Bradley Cooper as Chris Kyle
Sienna Miller as Taya Renae Kyle
Max Charles as Colton Kyle
Luke Grimes as Marc Lee
Kyle Gallner as Winston
Keir O’Donnell as Jeff Kyle
Sam Jaeger as Captain Martens
Jake McDorman as Ryan Job
Cory Hardrict as D
Navid Negahban as Sheikh al-Obeidi
Eric Ladin as Squirrel
Sammy Sheik as Mustafa
Rey Gallegos as Tony
Mido Hamada as The Butcher
Directed by Clint Eastwood
On its face, the life of Chris ‘The Legend’ Kyle, the deadliest sniper in US military history, exists with the classics of the American pantheon, the Davy Crocketts and Daniel Boones and what have you. Or at least the movie version of him does, ignoring most of the standards of biography – what made Kyle do what he did and what it did to him – to focus only on what he did. That limited vision is the blessing and bane of director Clint Eastwood’s adaptation of Kyle’s autobiography, a blatant attempt at modern mythmaking that succeeds in creating the riveting portrayal of a facsimile of a man, but tells us little about the man himself.
Like the man it is about, a Texas cowboy raised by his father to use his strength to put bullies in their place, “American Sniper” ignores everything but its subject, distilling character from action and translating life into a war movie about the manhunt for a dangerous insurgent sniper, albeit one with a gentle giant of a hero. It’s within that framework that “Sniper” reaps its greatest rewards as Bradley Cooper brings Kyle’s surety and solidity to life without turning him into action hero or war film stereotype.
Unassuming and easy-going, Kyle is just as at home on the mean streets of Fallujah as he is, well, at home, and Cooper’s expression of Kyle’s desire to just help the guys around him comes across as nothing less than genuine, whether he’s meeting his eventual wife in a bar or helping some Marines breach a door. More important and more difficult, he never talks about himself or what he feels – mainly because he doesn’t seem to know how – and yet Cooper is able to express his confusion with little anguish or even dialogue. When a wounded vet approaches him spouting thanks for saving his life, Kyle can only nod and say “okay” before beating a hasty retreat. It’s a testament not just to Cooper’s own confidence but Eastwood’s classic naturalist direction that nothing is lost in the translation from silence to thought.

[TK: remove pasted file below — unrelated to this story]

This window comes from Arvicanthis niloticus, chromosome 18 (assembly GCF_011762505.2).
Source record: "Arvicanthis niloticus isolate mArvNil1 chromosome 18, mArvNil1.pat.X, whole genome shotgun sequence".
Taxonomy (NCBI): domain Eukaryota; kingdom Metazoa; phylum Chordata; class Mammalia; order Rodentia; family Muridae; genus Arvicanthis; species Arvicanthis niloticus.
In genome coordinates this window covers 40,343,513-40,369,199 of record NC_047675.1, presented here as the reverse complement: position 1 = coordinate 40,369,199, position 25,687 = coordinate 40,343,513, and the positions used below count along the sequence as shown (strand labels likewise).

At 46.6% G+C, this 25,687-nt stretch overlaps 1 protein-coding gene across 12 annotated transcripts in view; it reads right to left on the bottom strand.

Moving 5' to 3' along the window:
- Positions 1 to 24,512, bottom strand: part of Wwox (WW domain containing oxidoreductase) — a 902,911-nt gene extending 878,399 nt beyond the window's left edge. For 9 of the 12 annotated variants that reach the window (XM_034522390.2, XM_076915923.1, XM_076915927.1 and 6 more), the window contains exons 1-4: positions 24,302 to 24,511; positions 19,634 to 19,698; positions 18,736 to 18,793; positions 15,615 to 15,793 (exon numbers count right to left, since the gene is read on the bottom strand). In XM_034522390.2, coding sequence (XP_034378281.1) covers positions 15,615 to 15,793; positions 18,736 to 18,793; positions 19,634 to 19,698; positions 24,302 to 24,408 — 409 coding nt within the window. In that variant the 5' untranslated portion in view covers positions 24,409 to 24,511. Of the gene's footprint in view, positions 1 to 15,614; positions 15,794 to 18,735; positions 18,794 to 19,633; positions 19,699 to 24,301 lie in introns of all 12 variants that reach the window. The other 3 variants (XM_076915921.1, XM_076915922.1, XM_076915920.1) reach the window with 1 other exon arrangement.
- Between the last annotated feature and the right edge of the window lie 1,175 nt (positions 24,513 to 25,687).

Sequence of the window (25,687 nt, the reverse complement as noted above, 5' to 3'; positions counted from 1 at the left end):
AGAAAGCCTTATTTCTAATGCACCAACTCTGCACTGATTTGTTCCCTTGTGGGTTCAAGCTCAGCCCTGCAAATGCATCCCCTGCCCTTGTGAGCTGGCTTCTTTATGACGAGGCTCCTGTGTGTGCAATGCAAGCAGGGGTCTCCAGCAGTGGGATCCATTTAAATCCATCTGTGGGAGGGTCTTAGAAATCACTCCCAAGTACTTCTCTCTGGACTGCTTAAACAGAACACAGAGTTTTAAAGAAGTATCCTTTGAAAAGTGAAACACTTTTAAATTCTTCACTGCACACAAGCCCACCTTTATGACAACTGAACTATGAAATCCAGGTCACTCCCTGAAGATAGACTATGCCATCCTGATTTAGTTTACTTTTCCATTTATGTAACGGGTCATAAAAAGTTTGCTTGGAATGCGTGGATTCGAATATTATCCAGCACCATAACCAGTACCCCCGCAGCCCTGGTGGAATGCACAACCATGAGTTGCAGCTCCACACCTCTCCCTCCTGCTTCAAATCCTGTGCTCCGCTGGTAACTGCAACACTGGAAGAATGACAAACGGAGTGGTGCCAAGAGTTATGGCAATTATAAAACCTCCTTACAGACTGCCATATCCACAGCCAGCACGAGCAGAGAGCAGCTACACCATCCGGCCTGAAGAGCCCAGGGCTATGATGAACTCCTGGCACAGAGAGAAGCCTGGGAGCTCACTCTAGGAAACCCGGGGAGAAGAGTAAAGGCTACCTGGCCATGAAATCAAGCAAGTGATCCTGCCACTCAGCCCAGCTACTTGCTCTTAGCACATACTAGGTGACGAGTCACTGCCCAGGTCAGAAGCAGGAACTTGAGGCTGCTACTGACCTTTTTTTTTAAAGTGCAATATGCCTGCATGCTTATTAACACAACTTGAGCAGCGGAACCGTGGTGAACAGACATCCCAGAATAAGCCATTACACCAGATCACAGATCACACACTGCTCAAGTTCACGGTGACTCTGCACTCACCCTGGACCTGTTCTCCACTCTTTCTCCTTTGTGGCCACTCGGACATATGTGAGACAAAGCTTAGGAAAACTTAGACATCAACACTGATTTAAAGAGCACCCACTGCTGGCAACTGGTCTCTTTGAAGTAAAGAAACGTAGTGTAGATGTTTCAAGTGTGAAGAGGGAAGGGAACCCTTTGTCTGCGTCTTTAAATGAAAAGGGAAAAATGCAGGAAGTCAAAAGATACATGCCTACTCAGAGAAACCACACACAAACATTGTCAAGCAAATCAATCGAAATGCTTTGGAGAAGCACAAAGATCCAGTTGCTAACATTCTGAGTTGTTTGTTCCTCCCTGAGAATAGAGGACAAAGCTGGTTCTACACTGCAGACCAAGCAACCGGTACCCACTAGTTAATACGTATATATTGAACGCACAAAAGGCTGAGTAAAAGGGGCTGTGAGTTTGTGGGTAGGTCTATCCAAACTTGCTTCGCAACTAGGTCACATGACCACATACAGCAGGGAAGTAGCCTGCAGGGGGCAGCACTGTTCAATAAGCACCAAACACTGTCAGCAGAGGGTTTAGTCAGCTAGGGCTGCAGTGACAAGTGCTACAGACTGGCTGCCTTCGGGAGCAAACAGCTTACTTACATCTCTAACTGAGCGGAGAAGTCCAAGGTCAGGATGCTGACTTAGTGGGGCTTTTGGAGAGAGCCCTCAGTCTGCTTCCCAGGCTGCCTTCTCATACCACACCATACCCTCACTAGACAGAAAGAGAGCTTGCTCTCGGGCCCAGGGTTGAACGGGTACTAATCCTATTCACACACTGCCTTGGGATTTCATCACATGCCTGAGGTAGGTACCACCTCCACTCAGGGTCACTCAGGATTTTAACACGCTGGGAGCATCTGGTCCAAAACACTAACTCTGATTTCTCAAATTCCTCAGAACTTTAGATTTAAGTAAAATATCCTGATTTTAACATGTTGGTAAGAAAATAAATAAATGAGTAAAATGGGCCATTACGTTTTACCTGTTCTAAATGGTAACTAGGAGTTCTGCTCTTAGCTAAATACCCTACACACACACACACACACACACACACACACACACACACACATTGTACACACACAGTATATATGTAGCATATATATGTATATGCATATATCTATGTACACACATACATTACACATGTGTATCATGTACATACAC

And yet despite that naturalism, “Sniper” frequently reduces its world to stark black and white, true and false, good and bad. When the events of 9/11 alert Kyle to the biggest bullies on the planet, he is soon on his way to the local recruiter’s office, quickly rising up the echelons of the military elite to become a Navy SEAL, a job at which he excels despite the heavy physical and mental cost. That cost is handled rarely, however and usually in terms of good (Kyle and his buddies) and evil (women who would force a child to become a suicide bomber), with little implication that those appellations could be flipped outside of the pictures lines.
It wouldn’t be so noticeable if “Sniper” didn’t focus so much on the horrible things Kyle observes but never has to participate in; the fog of war has no place in Eastwood’s world. It’s as if he has found in Kyle the warrior America sees itself producing (as opposed to the William Calleys and Charles Graners) being allowed to fight war the country sees itself fighting.
Which would be fine if one of the war’s broken weren’t waiting for Kyle at the end of the road, a reality the simplified mythmaking of “Sniper” isn’t prepared to embrace, instead pushing it aside as a mere footnote.
In fact, most of his home life is a footnote, as Kyle ships out almost as soon as he is wed, interacting with his wife (Miller) more via satellite phone from the battlefield than in person, which stretches credulity more than a little. Instead, “Sniper” spends most of its focus and its climax on Kyle’s hunt for the mysterious insurgent sniper Mustafa, as if the war could be summed by a confrontation between one villain and one hero. And for a glorious few moments it almost seems to be true, as Eastwood throws aside his classic aesthetic for giant sandstorms, advancing insurgent armies and a slow-motion sniper gun battle. It’s a visual last stand fitting for the myth of The Legend.
Except that’s not the end for him. It’s on the homefront that Kyle faces his biggest challenge as he tries to not only put his own life back together, but many of his former comrades-in-arms as well. “Sniper” never puts quite as much effort into those elements, leaving them as almost an afterthought like much of the ‘over here’ material. Which unfortunately sums up the pitfalls which keep “Sniper” from benefiting from so much of what works about it.
For all its easy humanity, anything which doesn’t feed the legend is pushed to the side. The end result is off-putting and suggests that for all the care Eastwood and company take with Kyle’s legacy, the man himself and the world he lived in is still a mystery to them and to us.
Opening on Thursday, December 25, in select cities and expanding nationwide on January 16.